A federal judge ruled July 12 that since Oracle didn't meet criteria outlined in the Defense Department's JEDI solictation when it sent a proposal to the Pentagon, it can't claim that the department is discriminating against it for other reasons. NASA photo.
The Pentagon’s path to award a $10 billion contract to either Amazon or Microsoft to provide a department-wide military data cloud is nearly cleared, after a federal judge on July 12 denied a bid protest from Oracle.
Senior Judge Eric Bruggink of the US Court of Federal Claims found that because Oracle could not meet certain criteria laid out in the Defense Department’s Joint Enterprise Department Infrastructure solicitation when it submitted its proposal, the company can’t claim the Pentagon is discriminating against it for other reasons.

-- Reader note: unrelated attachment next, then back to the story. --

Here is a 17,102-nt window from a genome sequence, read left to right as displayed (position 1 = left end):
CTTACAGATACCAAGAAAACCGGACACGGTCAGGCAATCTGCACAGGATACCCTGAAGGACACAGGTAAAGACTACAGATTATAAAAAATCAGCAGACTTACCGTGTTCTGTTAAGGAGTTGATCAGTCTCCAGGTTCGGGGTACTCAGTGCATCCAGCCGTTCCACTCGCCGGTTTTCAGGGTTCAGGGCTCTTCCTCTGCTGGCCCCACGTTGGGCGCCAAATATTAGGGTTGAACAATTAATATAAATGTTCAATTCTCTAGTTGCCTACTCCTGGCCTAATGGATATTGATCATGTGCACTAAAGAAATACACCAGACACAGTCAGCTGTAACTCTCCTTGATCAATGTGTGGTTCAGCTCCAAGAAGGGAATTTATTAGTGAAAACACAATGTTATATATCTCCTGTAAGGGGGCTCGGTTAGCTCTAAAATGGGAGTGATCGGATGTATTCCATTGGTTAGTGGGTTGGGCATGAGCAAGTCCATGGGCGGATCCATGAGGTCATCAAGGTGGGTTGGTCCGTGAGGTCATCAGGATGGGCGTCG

“The contracting officer’s findings that an organizational conflict of interest does not exist and that individual conflicts of interest did not impact the procurement were not arbitrary, capricious, an abuse of discretion, or otherwise not in accordance with law,” the court order states. A supporting opinion will come out before the court issues its final ruling.
Oracle claimed that the JEDI cloud program is tainted by Pentagon officials getting too cozy with Amazon and that the requirements were written too narrowly to allow a fair competition. Oracle and IBM’s bids were rejected earlier this year.
Last month, DOD Chief Information Officer Dana Deasy told reporters the Pentagon expects to award a contract in late August, regardless of the protest’s outcome.
The JEDI program aims to build large banks of computer servers known as the “cloud” that can hold vast troves of military information accessible around the globe and in situations where an Internet connection is unavailable.